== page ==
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Jun 6

The Incomplete Wolverine – 1989

Posted on Sunday, June 6, 2021 by Paul in Wolverine

Part 1: Origin to Origin II | Part 2: 1907 to 1914
Part 3: 1914 to 1939 | Part 4: World War II
Part 5: The postwar era | Part 6: Team X
Part 7: Post Team X | Part 8: Weapon X
Part 9: Department H | Part 10: The Silver Age
1974-1975 | 1976 | 1977 | 1978 | 1979 
1980 | 1981 | 1982
 | 1983 | 1984 1985
1986 | 1987 | 1988

We’re deep in the Australia period, and we left off on the eve of…

UNCANNY X-MEN vol 1 #239-243 & X-FACTOR vol 1 #37-39
Uncanny X-Men by Chris Claremont, Marc Silvestri, Hilary Barta & Glynis Oliver
X-Factor by Louise Simonson, Walt Simonson, Al Milgrom & various colourists
December 1988 to April 1989

Wolverine isn’t particularly central to “Inferno”, which mainly focusses on Madelyne Pryor, the Summers family, and Magik (over in New Mutants). The X-Men return to New York in pursuit of the Marauders, only to get caught up in an invasion of demons from Limbo. This force is led by N’Astirh and S’ym, who have deposed Magik and formed an alliance with Madelyne Pryor, who now calls herself the Goblin Queen. Manhattan is demonically warped by the invasion, and the X-Men themselves become distorted, demonic and aggressive. They team up with X-Factor, after the usual misunderstandings, and defeat the invasion – specifically, Jean reclaims the part of her soul that animates Madelyne, Madelyne dies, and New York returns to normal. The X-Men’s costumes remain weirdly transformed.

The final two issues are a coda – still billed as “Inferno” – in which the X-Men and X-Factor team up to battle Madelyne’s creator Mister Sinister. This is the first time the X-Men actually encounter Sinister, who is seemingly destroyed by Cyclops’ optic beam. Of course, it eventually turns out that he was faking.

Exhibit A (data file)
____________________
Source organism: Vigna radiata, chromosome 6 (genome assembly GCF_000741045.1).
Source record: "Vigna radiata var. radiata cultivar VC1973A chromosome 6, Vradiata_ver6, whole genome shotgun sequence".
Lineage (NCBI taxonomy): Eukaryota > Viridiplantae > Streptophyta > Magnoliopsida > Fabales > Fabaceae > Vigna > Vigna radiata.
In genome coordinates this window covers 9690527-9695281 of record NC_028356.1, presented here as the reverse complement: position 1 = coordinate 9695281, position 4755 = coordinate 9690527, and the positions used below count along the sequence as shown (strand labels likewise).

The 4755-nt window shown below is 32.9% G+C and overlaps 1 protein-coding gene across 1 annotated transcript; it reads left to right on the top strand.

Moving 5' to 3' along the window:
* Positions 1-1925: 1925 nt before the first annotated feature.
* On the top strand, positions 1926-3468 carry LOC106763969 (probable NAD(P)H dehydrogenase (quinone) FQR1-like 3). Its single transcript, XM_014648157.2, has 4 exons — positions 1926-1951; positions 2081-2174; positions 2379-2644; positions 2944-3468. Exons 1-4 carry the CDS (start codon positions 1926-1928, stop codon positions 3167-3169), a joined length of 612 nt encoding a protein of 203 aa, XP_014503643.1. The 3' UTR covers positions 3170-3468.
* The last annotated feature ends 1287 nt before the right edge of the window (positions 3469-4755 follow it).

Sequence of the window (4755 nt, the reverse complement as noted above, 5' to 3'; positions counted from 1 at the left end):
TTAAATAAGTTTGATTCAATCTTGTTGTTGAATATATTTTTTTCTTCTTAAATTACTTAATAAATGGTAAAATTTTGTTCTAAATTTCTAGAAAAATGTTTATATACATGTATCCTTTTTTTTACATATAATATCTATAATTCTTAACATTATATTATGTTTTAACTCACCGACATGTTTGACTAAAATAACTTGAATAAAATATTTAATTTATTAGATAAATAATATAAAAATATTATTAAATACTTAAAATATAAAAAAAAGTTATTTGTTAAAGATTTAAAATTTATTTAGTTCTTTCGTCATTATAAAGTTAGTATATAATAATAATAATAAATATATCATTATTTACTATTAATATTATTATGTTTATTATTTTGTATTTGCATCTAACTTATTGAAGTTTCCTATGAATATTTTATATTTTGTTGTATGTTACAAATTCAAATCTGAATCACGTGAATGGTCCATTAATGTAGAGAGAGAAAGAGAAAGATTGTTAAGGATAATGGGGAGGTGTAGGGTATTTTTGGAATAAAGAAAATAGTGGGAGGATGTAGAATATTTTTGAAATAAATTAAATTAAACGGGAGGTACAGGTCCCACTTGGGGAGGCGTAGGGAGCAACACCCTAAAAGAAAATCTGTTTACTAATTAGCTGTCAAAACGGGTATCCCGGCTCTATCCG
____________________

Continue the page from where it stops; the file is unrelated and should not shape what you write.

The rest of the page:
The most significant scenes for Wolverine are connected with the return of Jean Grey. Up to now, Madelyne Pryor has been making sure the X-Men don’t learn that she’s back, but they learn the truth as soon as she heads off to become the Goblin Queen (and thus stops censoring their news footage). Wolverine already knew about Jean’s return from the times last year that he picked up her scent, but claims that he kept quiet because she seemed different without the Phoenix – he doubted his senses, and wondered if it was just wishful thinking. He’s come to terms with her death, and (he says) he’s scared that the story seems to be re-opening.

When the X-Men actually meet X-Factor, he kisses Jean rather obnoxiously and gives her the spiel about knowing she wants more from him. To be fair, he is demonically altered at this point. The story is a bit vague about how affected the X-Men really are, though. They all have distorted costumes, and the likes of Longshot and Dazzler are badly affected, but X-Factor #38 claims that Wolverine, Storm, Rogue and Psylocke are “unscathed”. The transformation was supposedly a dropped plot – in X-Men #243, Storm claims that the X-Men even look distorted in astral form, but the art doesn’t really reflect it.